Director: Lewis Gilbert
Cast: Sean Connery, Akiko Wakabayashi, Tetsuro Tamba, Mie Hama, Teru Shimada, Bernard Lee, Lois Maxwell, Desmond Llewelyn, and Donald Pleasance
Plot: An American space shuttle is captured and the Americans blame the Russians, seeing it as an act of war. The British suspect the real culprits come from Japan, but in order to get close to them, Bond (Connery) needs to fake his own death.
The first thing that strikes you while watching ‘You Only Live Twice’ is how massive it is. While Thunderball was a fairly low key movie, this film throws a massive budget at proceedings (10 million, which was a lot in those days) and gives us massive shoot-outs between factions, space shuttles being snatched out of orbit and, most memorably, an astonishingly brilliant secret lair underneath a volcano, which pretty much gave every megalomaniacal mastermind in cinema his stereotypical base of operations.
The film opens up fairly slowly in comparison to the last two Bonds. A space shuttle is snatched during a routine mission and the Americans blame the Russians. Worried that World War Three will follow if a real culprit isn’t found, MI6 are forced to follow up a vague lead that the enemy spacecraft was spotted in Japan. Bond fakes his own death to get some old enemies off his back (let’s be honest, even Bond was pretty convinced SPECTRE was behind this whole thing from the get-go), and heads to Japan, where he teams up with Tiger Tanaka, the Japanese version of M. Before long, Bond realises that an industrialist, Mr. Osato, is a front for the real enemy and begins investigating.
I really enjoyed the Japanese theme here. Most movies cannot get over the fact that apparently all Japanese people are mostly samurais or ninjas, rather than just being Japanese. In Bond, the culture feels much more realistic. We get Sumo wrestling, Japanese massages and the Oriental architecture, but it never gets too much. I liked how the Japanese secret service comes across as an Oriental MI6. Tiger is a Japanese M and, in a way, Aki, is a Japanese 007. Sure, by the end of the movie, we get a ninja school, but it makes sense that the secret service’s army would actually be ninjas. Even then, they are clearly trained at fighting rather than just being Japanese and they actually use guns, as 21st century ninjas should be prone at doing.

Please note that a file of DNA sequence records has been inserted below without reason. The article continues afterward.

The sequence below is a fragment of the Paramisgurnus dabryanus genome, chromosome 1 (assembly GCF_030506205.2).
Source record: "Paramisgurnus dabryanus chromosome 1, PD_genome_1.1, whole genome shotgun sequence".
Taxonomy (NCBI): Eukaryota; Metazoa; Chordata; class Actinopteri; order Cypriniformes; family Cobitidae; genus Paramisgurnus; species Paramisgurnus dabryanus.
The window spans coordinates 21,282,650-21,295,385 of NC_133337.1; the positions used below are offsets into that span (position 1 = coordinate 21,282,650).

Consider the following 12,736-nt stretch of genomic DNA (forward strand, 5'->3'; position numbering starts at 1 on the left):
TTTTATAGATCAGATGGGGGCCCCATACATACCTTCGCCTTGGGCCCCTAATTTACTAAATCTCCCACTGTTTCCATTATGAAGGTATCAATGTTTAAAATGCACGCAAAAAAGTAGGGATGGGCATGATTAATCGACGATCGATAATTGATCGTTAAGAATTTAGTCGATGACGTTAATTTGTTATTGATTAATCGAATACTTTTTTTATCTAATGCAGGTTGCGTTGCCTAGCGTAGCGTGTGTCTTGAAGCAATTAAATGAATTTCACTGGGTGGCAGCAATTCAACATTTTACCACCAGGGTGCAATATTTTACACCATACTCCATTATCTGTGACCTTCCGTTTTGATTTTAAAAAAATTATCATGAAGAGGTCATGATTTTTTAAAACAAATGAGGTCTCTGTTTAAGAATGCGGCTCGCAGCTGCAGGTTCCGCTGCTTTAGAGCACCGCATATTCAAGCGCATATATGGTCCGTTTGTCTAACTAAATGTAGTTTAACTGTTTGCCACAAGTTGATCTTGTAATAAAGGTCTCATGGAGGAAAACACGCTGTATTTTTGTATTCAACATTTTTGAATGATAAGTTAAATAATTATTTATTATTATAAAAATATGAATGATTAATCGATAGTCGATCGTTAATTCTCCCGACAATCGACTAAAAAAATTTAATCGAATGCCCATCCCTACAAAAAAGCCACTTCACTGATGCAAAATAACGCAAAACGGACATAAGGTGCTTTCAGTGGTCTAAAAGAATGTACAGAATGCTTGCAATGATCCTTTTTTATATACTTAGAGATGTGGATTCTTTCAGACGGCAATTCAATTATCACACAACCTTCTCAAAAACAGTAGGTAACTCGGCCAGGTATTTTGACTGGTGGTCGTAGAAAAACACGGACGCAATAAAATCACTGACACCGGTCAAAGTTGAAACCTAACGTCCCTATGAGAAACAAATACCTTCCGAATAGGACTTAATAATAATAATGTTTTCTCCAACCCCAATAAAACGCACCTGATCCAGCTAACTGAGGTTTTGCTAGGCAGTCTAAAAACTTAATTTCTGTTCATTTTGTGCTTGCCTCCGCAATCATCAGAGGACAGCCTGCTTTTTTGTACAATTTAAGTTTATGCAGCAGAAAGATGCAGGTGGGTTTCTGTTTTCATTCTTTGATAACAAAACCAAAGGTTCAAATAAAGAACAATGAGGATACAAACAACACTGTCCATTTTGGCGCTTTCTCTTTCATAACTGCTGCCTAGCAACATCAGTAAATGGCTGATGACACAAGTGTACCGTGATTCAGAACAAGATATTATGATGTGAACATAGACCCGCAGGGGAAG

When re-watching ‘You Only Live Twice’, I actually realised that there were several little things I disliked about this movie, rather than just one side of the film letting it down. My main problem was the fact that this film kind of feels like half a movie. Sure the climax is pretty exciting, but it feels short-lived. Donald Pleasance may be impressive at finally showing us the face of Blofeld, but he doesn’t actually have too much screen-time. He shows up, says some evil things and then runs away. Instead of taking him on, the final showdown tries to make it up by having Bond take on a henchman, who is stereotypical in every possible way (muscular, blond, silent). It’s a good fight, but it’s not a good climax. I enjoyed ‘You Only Live Twice’, but there is a sense that it is Part One of Two (or maybe three).
I also felt that the seduction of women was at an all-time low here. I get that this is the Sean Connery era and the women aren’t known for putting up much of a fight, but it needs to be sensible. Connery’s seduction of every woman here felt so badly written (and yes, I know that the script was penned by the amazing Roald Dahl). He would get a quiet moment and then look over at them. Sometimes he didn’t even talk, just moved in for the kiss. I couldn’t take any of the Bond girls seriously here, which was a shame, as some of them were pretty interesting characters before Bond got to them. I also have a little grudge over the character of Miss Brandt. Red-haired, evil and tricks Bond with seduction: yes, I liked Fiona Volpe, but I don’t want a carbon copy of her character in the very next film. It shows laziness, especially when her character is just a villain to keep the first half of the movie moving a little quicker.
But yes, I did like this movie, once I got past all of those flaws. The best scene was actually the scene I thought I would hate, when I looked back on this movie. Little Nellie, in theory, is a horrible machine. Q basically builds a miniature helicopter that Tiger, correctly so, mocks as a toy. Connery is far too tall a person to fit in it without seeming a little daft. But when the air battle kicks off, it just works. We get every gadget thrown into the pot and it is an exciting sequence. Even better, the almighty Bond theme is playing throughout the fight. It really makes such a powerful difference to an action scene.
Final Verdict: Despite some glaring downsides, so much money and action is thrown at ‘You Only Live Twice’ that enough sticks to make you enjoy this outing with 007.